Electrical noise, like the crackle heard on AM radio when lightning strikes nearby, is a nuisance that wreaks havoc on electronic devices. But within cells, a similar kind of biochemical "noise" is beneficial, helping cells transform from one state to another, according to a new study led by a UT Southwestern Medical Center researcher.
Dr. Gürol Süel, assistant professor of pharmacology, said his research and that of his colleagues published today in the journal Science represents "a new paradigm," suggesting that rather than being bad for biology, cellular noise might have an important function, such as prompting stem cells to transform into a specific tissue type.
Electronic noise is an unwanted signal characteristic of all electrical circuits, typically caused by random fluctuations in the electric current passing through the components of a circuit. Similarly, within each living cell there are myriad "genetic circuits," each composed of a distinct set of biochemical reactions that contribute to some biological process. Randomness in those reactions contributes to biological noise, technically referred to as stochastic fluctuations.
"Noise in biological systems is a fact of life," said Dr. Süel, a member of the systems biology division of the Cecil H. and Ida Green Comprehensive Center for Molecular, Computational and Systems Biology at UT Southwestern. "Even though each cell may have the same set of genes turned on -- the same hard-wired genetic circuit -- there will still be slight variations in the amount of the various proteins those genes produce, some fluctuation in the amount of each circuit component. No two cells are alike in terms of their chemical composition."
Conventional scientific thinking has been that the random nature of such fluctuations within cells interferes with the reliable operation of biological systems. However, Dr. Süel's research team hypothesized that noise in one particular genetic circuit might be beneficial, linked to a process that controls cell fate.
To determine the biological role for noise, the researchers analyzed a genetic circuit that controls the transformation of bacteria cells from one state to another. This process, called differentiation, is akin to that used by human stem cells to change into a specific tissue type.
In a series of theoretical calculations and actual experiments, the researchers found that the particular circuit they investigated appears to have evolved in this bacterium to amplify cellular noise. Dr. Süel and his colleagues determined that by dampening the noise level within the bacterial cells, they could prevent the cells' transformation between states, essentially "tuning" cellular behavior.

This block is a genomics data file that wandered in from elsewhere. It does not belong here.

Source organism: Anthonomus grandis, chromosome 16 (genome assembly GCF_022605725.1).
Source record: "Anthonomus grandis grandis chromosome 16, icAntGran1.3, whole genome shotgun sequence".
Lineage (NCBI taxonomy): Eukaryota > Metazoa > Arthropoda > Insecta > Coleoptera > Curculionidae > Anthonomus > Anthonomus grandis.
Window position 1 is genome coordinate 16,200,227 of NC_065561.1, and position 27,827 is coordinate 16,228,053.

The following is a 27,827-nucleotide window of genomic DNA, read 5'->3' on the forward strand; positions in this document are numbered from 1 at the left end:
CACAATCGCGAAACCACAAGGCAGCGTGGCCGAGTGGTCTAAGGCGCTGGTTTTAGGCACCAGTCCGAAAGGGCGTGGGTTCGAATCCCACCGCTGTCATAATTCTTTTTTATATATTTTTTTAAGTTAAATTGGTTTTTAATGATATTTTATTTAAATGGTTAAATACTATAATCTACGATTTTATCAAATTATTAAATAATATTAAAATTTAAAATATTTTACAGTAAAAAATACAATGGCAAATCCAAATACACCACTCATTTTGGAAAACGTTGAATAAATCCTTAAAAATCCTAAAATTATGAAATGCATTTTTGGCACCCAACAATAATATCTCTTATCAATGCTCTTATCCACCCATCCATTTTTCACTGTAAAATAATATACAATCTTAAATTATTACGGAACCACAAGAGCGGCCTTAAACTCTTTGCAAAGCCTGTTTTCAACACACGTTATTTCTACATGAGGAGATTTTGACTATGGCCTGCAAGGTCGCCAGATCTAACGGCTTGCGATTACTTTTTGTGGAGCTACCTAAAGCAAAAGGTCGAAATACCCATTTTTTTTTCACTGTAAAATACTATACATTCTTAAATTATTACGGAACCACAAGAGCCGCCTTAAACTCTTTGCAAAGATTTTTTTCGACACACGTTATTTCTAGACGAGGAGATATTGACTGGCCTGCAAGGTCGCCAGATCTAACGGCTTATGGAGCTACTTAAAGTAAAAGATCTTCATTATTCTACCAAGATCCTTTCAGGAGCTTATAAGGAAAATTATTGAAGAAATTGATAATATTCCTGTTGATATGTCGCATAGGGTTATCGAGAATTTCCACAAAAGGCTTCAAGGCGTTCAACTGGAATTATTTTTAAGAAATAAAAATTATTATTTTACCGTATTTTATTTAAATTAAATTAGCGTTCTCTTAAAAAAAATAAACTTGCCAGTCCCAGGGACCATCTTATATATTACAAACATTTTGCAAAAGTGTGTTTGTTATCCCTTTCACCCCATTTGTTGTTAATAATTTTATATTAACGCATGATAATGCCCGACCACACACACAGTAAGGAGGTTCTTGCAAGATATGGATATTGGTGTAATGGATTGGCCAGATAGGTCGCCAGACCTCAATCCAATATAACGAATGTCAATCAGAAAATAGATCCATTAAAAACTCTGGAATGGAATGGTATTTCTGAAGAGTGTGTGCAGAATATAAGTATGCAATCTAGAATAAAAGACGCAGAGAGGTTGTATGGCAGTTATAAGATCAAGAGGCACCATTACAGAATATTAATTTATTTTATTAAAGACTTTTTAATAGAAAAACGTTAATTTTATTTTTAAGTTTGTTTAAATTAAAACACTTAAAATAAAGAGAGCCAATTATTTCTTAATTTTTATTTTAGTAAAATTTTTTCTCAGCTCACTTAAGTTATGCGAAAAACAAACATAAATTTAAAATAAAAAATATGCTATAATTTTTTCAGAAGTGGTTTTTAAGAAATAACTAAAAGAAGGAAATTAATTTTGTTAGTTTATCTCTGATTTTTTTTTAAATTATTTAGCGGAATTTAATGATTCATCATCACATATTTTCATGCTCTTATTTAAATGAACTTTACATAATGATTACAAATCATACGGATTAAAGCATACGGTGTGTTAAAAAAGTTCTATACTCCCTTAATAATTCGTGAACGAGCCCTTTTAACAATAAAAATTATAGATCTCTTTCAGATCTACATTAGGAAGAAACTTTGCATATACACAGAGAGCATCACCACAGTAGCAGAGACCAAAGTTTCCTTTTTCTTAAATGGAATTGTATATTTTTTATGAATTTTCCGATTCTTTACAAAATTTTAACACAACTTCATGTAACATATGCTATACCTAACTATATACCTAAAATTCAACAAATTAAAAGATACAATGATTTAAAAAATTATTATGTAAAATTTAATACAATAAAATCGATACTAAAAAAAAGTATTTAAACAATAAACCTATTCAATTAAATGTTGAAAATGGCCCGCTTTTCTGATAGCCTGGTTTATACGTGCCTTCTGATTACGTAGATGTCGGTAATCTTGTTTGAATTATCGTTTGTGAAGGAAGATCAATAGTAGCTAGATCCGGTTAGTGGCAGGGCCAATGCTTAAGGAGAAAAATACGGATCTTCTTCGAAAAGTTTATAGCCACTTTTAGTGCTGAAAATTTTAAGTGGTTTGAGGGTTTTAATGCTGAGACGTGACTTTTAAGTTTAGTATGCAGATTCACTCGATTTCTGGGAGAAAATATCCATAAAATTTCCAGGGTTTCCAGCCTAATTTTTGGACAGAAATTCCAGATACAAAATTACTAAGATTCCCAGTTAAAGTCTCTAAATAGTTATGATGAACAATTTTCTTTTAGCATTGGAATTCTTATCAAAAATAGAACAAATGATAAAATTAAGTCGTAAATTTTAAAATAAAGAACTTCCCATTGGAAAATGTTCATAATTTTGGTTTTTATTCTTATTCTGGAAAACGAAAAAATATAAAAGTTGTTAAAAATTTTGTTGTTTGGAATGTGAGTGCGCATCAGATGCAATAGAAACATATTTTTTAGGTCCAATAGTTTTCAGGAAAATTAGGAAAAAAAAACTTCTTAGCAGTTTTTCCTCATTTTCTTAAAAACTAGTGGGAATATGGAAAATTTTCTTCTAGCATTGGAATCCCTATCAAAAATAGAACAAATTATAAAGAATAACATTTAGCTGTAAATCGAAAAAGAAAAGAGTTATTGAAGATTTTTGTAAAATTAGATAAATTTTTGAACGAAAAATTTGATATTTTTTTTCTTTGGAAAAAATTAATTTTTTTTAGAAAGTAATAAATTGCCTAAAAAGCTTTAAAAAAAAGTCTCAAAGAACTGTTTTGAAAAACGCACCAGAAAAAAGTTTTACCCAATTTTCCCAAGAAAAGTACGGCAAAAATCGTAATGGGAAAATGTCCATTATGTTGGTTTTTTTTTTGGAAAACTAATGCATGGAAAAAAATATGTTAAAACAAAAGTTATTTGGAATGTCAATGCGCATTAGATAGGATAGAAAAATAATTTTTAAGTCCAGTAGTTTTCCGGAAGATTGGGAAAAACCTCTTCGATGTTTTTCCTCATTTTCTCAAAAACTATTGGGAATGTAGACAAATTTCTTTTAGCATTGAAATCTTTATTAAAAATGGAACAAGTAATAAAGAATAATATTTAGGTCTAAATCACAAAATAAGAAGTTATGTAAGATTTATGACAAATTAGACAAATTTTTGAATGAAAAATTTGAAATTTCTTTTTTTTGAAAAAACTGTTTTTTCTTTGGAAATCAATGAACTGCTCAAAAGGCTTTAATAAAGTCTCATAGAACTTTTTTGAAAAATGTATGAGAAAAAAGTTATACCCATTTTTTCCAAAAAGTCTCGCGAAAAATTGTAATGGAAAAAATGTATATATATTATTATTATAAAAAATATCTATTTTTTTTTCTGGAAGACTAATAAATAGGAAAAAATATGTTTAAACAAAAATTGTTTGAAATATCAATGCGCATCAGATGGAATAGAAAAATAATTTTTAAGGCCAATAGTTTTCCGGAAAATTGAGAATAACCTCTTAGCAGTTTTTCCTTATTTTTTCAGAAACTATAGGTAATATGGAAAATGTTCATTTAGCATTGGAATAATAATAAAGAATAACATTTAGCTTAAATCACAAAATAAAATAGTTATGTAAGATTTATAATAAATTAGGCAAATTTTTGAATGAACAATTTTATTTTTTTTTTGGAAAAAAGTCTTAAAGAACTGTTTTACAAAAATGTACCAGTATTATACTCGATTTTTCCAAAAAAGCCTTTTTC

"The amplitude of cellular noise correlates with the probability of triggering differentiation," Dr. Süel said. "This is experimental evidence that a genetic circuit utilizes noise to drive a biological process."
Typically, scientists examine genes and proteins individually to try to determine their functions within a cell. However, Dr. Süel said that's like examining each capacitor or switch in an electrical circuit in an attempt to understand the function of the electrical device in which the circuit is housed.
"Our research provides a systems-level view of how gene circuits work as a whole," he said.
Dr. Süel said the next step in his research would be to uncover the theoretical design principles of genetic circuits and what role interactions between distinct circuits play in regulating complex biological processes, such the differentiation of multipotent stem cells.
Dr. Süel, who earned his doctorate in molecular biophysics from UT Southwestern, carried out much of the work for the Science paper while a postdoctoral research fellow at the California Institute of Technology. He joined the UT Southwestern faculty in November and is an Endowed Scholar in Biomedical Research.
Other co-authors on the Science paper are Rajan Kulkarni and senior author Michael Elowitz, both of Caltech; Jonathan Dworkin of Columbia University; and Jordi Garcia-Ojalvo of the Universitat Politecnica de Catalunya in Spain.
The work was funded in part by the National Institutes of Health, the Searle Scholars Program and the Human Frontier Science Program.
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